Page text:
High School Equivalency Program and “Returning Student” Scholarship Support a Young Man’s Career Goals in Counseling
Joaquin Montaño has always known the value of hard work. Growing up in Santa Cruz, NM, he and his siblings lived with the rule that the family and ranch come first. Joaquin helped plant and harvest crops and tend to horses, cows, pigs, and chickens. Meeting all of these demands sometimes meant missing school.
In addition to his responsibilities at home, Joaquin took on a full-time job to help his single mom pay bills. By senior year at Española Valley High School he was behind in his classes and uninspired.
“I dropped out,” he said. “College isn’t something that is expected of you when you come from a low-income family.”
Joaquin’s desire for new challenges and greater opportunity didn’t keep him away from education for long. He heard about the University of New Mexico–Taos, High School Equivalency Program (HEP) with an office in Rio Arriba County. It sounded like the right fit.
I never saw myself going to college. The tuition is really high, especially for us in the Valley. Without the scholarship, I wouldn’t have been able to afford it.
Unlike other GED programs, UNM-Taos HEP is federally funded through a grant from the U.S. Department of Education, Office of Migrant Education. The program was designed to meet the needs of migrant and seasonal farm workers and their children by helping them obtain the equivalence of a high school diploma. The program also offered support for its graduates to gain employment or pursue further education at a college, university, vocational or technical school, or training program.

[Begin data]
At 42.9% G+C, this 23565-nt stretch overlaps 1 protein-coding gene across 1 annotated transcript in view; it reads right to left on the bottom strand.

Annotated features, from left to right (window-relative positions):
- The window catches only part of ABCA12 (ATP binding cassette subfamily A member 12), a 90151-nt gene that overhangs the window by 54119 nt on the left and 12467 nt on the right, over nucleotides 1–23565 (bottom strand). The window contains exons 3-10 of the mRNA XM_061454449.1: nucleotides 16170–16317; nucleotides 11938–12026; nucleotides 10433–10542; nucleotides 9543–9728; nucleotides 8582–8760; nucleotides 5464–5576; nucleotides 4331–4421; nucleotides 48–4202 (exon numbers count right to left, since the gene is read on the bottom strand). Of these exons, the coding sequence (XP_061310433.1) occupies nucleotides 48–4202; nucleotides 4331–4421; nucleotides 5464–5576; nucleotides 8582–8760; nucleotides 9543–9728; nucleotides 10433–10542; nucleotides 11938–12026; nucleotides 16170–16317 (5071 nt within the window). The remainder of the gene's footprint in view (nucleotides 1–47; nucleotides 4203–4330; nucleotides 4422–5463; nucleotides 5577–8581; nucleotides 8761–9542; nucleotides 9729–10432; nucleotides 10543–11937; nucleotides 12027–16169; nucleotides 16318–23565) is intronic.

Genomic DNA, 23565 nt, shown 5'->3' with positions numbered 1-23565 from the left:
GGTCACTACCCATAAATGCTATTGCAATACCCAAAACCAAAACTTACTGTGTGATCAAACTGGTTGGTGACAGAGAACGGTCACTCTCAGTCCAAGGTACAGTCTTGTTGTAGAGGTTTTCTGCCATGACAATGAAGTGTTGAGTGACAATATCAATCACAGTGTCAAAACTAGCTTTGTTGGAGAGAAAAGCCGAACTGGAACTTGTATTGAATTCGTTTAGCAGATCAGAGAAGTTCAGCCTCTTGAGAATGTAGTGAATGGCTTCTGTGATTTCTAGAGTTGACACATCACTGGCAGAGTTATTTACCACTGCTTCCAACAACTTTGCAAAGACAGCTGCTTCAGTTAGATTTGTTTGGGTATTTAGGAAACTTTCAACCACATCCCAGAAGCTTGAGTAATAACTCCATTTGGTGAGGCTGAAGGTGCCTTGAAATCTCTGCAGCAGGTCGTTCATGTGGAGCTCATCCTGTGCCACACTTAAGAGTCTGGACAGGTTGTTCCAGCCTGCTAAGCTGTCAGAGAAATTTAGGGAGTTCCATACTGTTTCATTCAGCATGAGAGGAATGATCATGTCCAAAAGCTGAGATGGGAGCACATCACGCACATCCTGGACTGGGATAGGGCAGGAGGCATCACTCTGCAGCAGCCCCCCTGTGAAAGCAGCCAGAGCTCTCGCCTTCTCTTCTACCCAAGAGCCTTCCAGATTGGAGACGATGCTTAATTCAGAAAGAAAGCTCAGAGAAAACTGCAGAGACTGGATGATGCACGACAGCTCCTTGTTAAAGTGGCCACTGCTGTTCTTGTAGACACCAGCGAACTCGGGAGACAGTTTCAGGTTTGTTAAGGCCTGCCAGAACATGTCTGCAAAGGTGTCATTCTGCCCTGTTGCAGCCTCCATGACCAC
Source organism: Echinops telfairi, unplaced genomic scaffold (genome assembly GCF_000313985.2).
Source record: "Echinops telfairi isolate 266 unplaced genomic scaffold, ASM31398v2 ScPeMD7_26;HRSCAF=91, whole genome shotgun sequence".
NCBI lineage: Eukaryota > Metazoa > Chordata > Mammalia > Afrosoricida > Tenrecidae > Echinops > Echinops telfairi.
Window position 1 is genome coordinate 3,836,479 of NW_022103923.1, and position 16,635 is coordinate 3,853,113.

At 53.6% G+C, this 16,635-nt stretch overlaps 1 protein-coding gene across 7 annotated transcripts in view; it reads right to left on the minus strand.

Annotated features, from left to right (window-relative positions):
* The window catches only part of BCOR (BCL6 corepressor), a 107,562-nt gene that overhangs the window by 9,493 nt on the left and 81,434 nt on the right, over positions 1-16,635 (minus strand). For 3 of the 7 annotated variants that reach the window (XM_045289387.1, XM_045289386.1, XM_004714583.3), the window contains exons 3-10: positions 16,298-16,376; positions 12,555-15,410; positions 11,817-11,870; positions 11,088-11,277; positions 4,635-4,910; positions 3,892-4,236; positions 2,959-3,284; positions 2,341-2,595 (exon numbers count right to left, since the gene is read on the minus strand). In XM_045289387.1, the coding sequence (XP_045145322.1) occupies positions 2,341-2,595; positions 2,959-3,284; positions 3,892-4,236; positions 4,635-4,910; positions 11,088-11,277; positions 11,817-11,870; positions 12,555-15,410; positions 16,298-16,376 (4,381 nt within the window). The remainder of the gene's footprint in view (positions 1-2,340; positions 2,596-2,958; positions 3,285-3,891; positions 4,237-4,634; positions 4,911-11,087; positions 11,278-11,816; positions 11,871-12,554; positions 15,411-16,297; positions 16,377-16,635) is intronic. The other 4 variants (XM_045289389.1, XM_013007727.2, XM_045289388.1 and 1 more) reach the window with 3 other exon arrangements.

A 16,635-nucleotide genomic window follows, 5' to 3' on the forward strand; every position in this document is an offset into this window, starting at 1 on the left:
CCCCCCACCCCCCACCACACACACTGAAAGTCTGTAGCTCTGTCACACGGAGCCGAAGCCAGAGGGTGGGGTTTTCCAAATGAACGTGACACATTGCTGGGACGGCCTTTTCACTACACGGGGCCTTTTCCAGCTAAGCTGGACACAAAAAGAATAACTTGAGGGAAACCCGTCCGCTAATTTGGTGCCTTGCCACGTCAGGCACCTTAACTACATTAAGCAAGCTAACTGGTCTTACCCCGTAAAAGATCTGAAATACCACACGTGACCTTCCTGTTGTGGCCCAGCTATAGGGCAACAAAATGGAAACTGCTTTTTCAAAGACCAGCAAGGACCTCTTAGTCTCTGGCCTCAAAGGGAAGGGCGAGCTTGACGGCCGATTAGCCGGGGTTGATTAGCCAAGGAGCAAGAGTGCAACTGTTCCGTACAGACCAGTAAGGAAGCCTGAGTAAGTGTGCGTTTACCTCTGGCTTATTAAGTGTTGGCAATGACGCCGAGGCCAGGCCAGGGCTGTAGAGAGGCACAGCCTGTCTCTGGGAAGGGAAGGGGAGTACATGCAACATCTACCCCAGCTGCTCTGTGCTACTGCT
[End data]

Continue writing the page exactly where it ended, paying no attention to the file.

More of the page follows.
Joaquin was a star HEP student from the beginning. But it wasn’t enough for him to succeed on his own.
“I used my time to help others who were struggling in the program, and that was very rewarding,” he said.
Joaquin was one of the first to graduate from the Rio Arriba program in 2015 and achieved high scores in science and writing. After earning his GED, he was hired by the program to tutor and mentor students. He also sought to turn his caring nature into a career as a nurse.
After diligently saving for his college education, the funds still came up short. It was a $1,000 Regional College/Returning Student award from the Los Employees’ Scholarship Fund that allowed Joaquin to begin taking classes at Northern New Mexico College toward an associate’s degree.
“I never saw myself going to college. The tuition is really high, especially for us in the Valley,” he said. “Without the scholarship, I wouldn’t have been able to afford it.”
Working with HEP students and a newfound interest in psychology, Joaquin changed his major and is now working toward a bachelor’s degree in Integrative Studies at Northern.
“I love working with people and was inspired by a professor to switch to the IS program. It includes different counseling techniques and honors different cultures.”
Joaquin was promoted to HEP office manger and continues to contribute to the program’s growth and impressive 85% success rate. In the 2015-2016 school year, 47 students graduated with a GED and transitioned to post secondary schools.
Managing the office and going to school fulltime are a challenge, but Joaquin makes it a priority to stay connected with his students. When he called one student to ask why he hadn’t been to class, the grandmother said the young man needed to finish planting crops before returning to school. So, Joaquin went to the house to help them with the work.
“We live in such a small community, and we’re all connected. I’ve been in their shoes. If I can do it, I know they can too,” he said. “One hundred percent of my job is to keep students encouraged.”
When Joaquin feels overwhelmed, he chooses to refocus on his goals by remembering his mother’s wisdom, “failing to prepare is preparing to fail.” He is encouraged and supported and looks forward to earning his degree to council others or perhaps one day run the same program that help him turn his life around.